An annual inspection of the airframe and engine had been completed the day before the accident. At that time, the airplane had accumulated a total time in service of 16,789.2 hours. The airplane then flew an additional .7 hours before the accident. During the annual inspection, the right wing fuel tank was drained of about 30 gallons of fuel to replace a fuel line.

The engine was rebuilt by the Teledyne Continental Motor Company on October 15, 1997. It was installed on the accident airplane by the operator on February 13, 1998. At the time of the annual inspection on April 13, 1999, the engine had accrued 1,179.2 hours since it was rebuilt. It then accrued an additional .7 hours before the accident.

The airplane is equipped with two fuel tanks, one mounted in each wing. Each tank has a capacity of 40 gallons, with 3.5 gallons as unusable fuel. Fuel cannot be used from both tanks simultaneously.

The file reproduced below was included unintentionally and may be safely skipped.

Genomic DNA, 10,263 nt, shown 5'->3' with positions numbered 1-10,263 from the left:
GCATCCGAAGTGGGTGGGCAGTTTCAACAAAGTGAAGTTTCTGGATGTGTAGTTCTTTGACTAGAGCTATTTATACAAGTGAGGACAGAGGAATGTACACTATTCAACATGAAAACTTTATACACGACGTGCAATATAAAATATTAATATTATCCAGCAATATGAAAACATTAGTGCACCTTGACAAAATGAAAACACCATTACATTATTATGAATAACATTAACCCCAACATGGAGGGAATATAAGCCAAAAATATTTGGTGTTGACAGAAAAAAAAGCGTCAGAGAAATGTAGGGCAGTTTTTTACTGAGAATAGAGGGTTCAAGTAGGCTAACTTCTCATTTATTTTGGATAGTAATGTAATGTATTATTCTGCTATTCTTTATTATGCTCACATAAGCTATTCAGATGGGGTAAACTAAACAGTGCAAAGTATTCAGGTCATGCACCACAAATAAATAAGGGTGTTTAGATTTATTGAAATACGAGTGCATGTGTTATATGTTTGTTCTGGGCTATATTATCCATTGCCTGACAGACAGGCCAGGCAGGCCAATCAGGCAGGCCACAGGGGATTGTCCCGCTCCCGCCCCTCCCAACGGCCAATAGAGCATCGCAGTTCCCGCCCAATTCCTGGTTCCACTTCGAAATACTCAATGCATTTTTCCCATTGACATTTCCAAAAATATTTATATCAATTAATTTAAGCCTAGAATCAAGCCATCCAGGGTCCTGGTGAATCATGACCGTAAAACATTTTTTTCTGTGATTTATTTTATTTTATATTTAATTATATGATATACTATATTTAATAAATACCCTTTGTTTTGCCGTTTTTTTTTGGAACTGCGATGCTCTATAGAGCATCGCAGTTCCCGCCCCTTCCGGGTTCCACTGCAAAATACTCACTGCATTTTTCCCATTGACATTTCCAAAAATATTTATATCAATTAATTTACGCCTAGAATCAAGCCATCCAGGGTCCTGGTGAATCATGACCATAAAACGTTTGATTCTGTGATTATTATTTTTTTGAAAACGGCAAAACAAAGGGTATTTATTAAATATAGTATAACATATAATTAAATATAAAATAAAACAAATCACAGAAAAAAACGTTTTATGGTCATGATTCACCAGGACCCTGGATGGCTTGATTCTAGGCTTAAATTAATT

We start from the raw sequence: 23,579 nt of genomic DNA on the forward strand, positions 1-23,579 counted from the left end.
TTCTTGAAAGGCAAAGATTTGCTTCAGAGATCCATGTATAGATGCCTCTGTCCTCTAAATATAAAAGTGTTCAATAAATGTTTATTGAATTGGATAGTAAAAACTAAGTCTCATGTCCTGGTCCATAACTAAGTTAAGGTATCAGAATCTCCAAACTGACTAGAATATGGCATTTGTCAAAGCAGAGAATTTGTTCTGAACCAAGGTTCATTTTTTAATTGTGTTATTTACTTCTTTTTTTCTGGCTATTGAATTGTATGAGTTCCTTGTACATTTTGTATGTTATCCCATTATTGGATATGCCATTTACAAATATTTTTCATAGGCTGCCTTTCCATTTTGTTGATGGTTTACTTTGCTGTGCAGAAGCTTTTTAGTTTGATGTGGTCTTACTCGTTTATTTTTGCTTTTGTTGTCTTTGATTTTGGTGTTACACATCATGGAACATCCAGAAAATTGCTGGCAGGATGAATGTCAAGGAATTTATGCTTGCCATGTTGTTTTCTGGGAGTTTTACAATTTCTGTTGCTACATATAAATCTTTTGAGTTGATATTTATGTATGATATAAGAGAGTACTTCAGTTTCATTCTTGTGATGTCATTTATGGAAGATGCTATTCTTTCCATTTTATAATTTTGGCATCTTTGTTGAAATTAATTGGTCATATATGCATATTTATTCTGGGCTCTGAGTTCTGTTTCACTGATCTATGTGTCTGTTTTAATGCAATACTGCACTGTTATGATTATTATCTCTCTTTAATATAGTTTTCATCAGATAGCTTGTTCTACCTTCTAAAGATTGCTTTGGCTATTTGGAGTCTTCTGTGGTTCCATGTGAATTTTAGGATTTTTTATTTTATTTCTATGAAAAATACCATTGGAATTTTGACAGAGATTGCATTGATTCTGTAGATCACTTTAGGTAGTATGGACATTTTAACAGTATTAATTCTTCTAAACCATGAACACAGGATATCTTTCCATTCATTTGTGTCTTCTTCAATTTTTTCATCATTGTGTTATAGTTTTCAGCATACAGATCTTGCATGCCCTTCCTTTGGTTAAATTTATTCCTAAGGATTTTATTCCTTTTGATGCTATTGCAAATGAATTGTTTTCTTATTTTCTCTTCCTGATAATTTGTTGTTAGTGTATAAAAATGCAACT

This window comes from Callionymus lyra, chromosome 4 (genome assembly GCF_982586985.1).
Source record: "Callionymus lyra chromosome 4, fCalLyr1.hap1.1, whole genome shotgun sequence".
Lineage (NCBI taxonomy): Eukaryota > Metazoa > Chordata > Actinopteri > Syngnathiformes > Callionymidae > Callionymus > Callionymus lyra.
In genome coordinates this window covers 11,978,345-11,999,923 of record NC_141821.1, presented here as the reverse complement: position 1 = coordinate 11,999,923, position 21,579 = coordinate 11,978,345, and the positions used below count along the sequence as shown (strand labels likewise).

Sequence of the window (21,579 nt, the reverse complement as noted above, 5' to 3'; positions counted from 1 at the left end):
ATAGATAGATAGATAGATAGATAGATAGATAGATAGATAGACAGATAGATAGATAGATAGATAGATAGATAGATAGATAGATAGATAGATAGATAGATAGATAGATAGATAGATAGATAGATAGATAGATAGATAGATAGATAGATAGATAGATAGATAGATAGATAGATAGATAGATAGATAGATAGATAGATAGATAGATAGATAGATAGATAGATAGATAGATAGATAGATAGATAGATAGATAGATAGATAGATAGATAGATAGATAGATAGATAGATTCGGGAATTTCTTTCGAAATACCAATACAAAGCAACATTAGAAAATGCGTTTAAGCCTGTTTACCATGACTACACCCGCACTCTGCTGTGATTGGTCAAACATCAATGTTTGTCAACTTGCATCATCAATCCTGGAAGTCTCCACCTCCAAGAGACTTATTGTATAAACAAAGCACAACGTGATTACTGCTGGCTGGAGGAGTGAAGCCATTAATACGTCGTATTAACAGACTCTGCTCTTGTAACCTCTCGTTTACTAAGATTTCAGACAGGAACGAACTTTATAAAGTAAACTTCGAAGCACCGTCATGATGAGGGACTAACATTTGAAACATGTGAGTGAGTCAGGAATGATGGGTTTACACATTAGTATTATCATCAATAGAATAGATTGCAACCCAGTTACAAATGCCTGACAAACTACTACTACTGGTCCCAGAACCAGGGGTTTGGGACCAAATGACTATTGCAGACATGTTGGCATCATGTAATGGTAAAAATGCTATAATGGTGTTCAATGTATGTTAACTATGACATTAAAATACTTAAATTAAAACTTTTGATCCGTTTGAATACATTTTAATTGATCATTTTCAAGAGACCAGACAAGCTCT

The station manager reported the pilot did not place any fuel into the right wing fuel tank of the airplane before departure to Noorvik. The left wing fuel tank contained an estimated 30 gallons of fuel.

The airplane was equipped with basic instruments for flight in instrument conditions.

The engine was equipped with a dry air pump that provided suction power for the airplane's attitude indicator, and the directional indicator. An Airborne dry pump, overhauled by Rapco Inc., was installed on the engine by the operator on October 19, 1998. At the time of the accident, the pump had accrued 634.0 hours. During the annual inspection on the day before the accident, the operator's inspection run-up sheet contained a notation that the vacuum pressure was 5.1 inches. The normal suction range is between 4.6 and 5.4 inHg.